Having now read some of your posts, I must admit I am impressed with your responses to the Dismaying Stories. Do you use any of your advice within your own life or do you find that your life is void of the problems expressed within the stories?

Thank you for the compliment.

Everybody has to work at their relationships so I try to apply the same principles in my own life as I do when giving advice to others. I succeed some days better than others.

Considered from the opposite direction, I believe hanging around the planet for a few decades and facing life's speed bumps is a great way to gain insight into life. No textbook teaches you common sense; maturity and life experience count for a great deal. I doubt I would be able to offer much of value to others if I had not wandered through my share of thorny relationship issues.

How do you know when you're rushing into a commitment too soon?

There is no way to know for certain. You have to make a judgment call and hope you get it right. You can increase the odds of that by listening to your gut. Does it feel absolutely right? Ask people you trust, and make sure they know you want the truth. Do they think it's right for you? If you're not sure, sometimes it's better to err on the side of caution. The right commitment will usually wait for you, but it can get truly messy to back away from the wrong one. Good luck!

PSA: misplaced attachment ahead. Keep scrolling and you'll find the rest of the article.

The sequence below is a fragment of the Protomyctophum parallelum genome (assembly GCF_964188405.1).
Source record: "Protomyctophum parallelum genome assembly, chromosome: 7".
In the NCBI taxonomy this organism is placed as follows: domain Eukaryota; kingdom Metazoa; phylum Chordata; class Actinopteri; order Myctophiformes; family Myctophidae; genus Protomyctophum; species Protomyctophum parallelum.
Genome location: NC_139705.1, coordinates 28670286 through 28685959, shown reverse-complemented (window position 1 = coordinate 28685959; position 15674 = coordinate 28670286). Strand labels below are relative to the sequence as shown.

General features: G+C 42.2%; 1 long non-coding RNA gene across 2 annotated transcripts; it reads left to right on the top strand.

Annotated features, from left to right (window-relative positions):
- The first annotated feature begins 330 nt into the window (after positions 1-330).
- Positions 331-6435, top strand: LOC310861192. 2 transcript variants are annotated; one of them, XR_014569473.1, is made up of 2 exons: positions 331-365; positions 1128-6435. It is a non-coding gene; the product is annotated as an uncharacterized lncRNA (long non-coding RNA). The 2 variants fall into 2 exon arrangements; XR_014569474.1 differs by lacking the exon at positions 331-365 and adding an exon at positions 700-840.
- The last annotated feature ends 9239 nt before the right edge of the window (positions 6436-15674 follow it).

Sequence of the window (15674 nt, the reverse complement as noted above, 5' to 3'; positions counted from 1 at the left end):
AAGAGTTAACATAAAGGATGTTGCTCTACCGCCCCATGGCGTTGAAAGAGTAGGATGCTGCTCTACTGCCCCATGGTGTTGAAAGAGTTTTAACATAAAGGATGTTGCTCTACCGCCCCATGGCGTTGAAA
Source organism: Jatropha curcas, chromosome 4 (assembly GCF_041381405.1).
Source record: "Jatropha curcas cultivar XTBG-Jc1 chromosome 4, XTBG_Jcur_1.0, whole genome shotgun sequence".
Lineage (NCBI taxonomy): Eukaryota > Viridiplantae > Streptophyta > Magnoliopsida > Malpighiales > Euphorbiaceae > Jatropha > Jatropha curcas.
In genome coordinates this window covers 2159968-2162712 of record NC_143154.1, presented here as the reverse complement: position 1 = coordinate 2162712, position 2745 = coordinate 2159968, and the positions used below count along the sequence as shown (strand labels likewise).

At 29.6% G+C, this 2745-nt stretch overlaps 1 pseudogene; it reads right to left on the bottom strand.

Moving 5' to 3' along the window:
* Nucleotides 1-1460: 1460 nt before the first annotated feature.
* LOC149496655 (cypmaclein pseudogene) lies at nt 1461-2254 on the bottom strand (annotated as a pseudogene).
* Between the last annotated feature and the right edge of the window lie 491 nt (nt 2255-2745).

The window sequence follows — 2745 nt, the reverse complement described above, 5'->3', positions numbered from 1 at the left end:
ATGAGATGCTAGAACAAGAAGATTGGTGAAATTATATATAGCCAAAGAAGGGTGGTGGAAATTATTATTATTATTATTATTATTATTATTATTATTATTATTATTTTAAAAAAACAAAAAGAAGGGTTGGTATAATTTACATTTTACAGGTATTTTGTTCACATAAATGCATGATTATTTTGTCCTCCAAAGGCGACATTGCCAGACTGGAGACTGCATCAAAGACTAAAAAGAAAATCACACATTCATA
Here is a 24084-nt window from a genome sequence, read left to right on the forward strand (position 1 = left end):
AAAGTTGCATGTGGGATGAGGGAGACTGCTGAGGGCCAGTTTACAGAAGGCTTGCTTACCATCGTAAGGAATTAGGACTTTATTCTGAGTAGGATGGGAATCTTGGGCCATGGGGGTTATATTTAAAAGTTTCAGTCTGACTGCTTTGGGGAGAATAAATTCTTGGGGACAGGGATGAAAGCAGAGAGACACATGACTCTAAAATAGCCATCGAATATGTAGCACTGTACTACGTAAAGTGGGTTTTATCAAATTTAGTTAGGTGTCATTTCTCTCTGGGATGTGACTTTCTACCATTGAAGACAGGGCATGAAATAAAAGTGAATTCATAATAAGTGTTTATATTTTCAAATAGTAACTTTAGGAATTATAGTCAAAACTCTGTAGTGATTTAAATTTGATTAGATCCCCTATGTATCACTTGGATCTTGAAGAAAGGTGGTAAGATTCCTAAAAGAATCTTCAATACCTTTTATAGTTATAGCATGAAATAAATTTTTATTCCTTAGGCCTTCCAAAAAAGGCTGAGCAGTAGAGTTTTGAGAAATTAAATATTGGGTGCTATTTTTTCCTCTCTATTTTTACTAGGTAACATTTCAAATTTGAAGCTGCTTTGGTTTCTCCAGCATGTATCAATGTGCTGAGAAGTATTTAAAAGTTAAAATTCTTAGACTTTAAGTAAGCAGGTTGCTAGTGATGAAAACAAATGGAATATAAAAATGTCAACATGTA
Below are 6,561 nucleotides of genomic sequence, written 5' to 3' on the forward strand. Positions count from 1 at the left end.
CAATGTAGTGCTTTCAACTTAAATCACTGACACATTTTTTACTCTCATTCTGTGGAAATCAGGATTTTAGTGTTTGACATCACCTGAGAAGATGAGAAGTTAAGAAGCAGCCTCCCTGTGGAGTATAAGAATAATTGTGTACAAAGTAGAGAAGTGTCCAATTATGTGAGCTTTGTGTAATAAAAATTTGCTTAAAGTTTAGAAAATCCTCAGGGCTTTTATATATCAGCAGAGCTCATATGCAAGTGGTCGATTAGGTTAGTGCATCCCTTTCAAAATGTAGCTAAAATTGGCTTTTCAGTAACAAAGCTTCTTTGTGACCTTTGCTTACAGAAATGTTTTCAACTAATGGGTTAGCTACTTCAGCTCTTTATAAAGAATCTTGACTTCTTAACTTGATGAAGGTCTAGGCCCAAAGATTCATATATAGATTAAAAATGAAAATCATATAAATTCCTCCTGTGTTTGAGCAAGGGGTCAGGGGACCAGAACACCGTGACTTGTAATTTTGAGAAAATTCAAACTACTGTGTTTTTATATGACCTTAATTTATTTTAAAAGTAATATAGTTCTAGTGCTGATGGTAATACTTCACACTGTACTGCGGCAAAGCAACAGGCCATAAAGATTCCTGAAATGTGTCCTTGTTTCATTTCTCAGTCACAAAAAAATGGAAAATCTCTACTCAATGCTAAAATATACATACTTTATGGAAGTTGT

What's your best advice for building and maintaining a strong solid relationship?

Put your partner's interests on a par with your own, and choose a partner who will do the same for you. The really solid relationships seem to be those where both people truly want their partner to be happy and are willing to expend effort and make sacrifices to make that come true.

What pitfalls should couples with children from previous relationships be wary of?

That sounds like a good candidate for an "Ask the Faithful Readers" question. The folks who have been there, done that would certainly be able to provide plenty of valuable advice based on experience. Here are a couple of ideas that come to mind:

1) Beware of trying to become an "instant parent" to your partner's children. It takes time to gain their trust and respect.